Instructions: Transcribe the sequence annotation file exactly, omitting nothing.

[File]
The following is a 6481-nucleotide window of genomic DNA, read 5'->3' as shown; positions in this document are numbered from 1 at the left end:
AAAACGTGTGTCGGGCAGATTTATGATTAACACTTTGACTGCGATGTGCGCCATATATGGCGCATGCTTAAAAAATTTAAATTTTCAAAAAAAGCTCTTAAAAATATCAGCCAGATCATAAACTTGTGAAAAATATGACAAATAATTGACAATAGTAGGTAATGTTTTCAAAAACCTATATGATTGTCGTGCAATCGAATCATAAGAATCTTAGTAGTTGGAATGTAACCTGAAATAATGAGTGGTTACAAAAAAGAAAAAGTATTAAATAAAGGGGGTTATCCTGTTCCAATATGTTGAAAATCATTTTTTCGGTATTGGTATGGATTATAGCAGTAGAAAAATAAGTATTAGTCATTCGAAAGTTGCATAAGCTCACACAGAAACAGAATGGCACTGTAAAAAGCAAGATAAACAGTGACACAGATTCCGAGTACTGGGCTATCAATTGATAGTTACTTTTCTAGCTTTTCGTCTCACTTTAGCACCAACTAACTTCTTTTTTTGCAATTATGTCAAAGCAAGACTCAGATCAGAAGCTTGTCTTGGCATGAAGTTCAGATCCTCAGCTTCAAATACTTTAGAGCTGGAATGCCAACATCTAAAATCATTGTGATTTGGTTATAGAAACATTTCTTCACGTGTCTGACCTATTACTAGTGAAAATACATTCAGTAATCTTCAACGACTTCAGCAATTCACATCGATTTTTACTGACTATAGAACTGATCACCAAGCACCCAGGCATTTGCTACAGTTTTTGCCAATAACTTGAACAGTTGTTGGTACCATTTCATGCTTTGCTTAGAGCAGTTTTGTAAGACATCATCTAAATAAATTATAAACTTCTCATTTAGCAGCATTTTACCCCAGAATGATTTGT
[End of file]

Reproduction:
The following is a 6481-nucleotide window of genomic DNA, read 5'->3' as shown; positions in this document are numbered from 1 at the left end:
AAAACGTGTGTCGGGCAGATTTATGATTAACACTTTGACTGCGATGTGCGCCATATATGGCGCATGCTTAAAAAATTTAAATTTTCAAAAAAAGCTCTTAAAAATATCAGCCAGATCATAAACTTGTGAAAAATATGACAAATAATTGACAATAGTAGGTAATGTTTTCAAAAACCTATATGATTGTCGTGCAATCGAATCATAAGAATCTTAGTAGTTGGAATGTAACCTGAAATAATGAGTGGTTACAAAAAAGAAAAAGTATTAAATAAAGGGGGTTATCCTGTTCCAATATGTTGAAAATCATTTTTTCGGTATTGGTATGGATTATAGCAGTAGAAAAATAAGTATTAGTCATTCGAAAGTTGCATAAGCTCACACAGAAACAGAATGGCACTGTAAAAAGCAAGATAAACAGTGACACAGATTCCGAGTACTGGGCTATCAATTGATAGTTACTTTTCTAGCTTTTCGTCTCACTTTAGCACCAACTAACTTCTTTTTTTGCAATTATGTCAAAGCAAGACTCAGATCAGAAGCTTGTCTTGGCATGAAGTTCAGATCCTCAGCTTCAAATACTTTAGAGCTGGAATGCCAACATCTAAAATCATTGTGATTTGGTTATAGAAACATTTCTTCACGTGTCTGACCTATTACTAGTGAAAATACATTCAGTAATCTTCAACGACTTCAGCAATTCACATCGATTTTTACTGACTATAGAACTGATCACCAAGCACCCAGGCATTTGCTACAGTTTTTGCCAATAACTTGAACAGTTGTTGGTACCATTTCATGCTTTGCTTAGAGCAGTTTTGTAAGACATCATCTAAATAAATTATAAACTTCTCATTTAGCAGCATTTTACCCCAGAATGATTTGT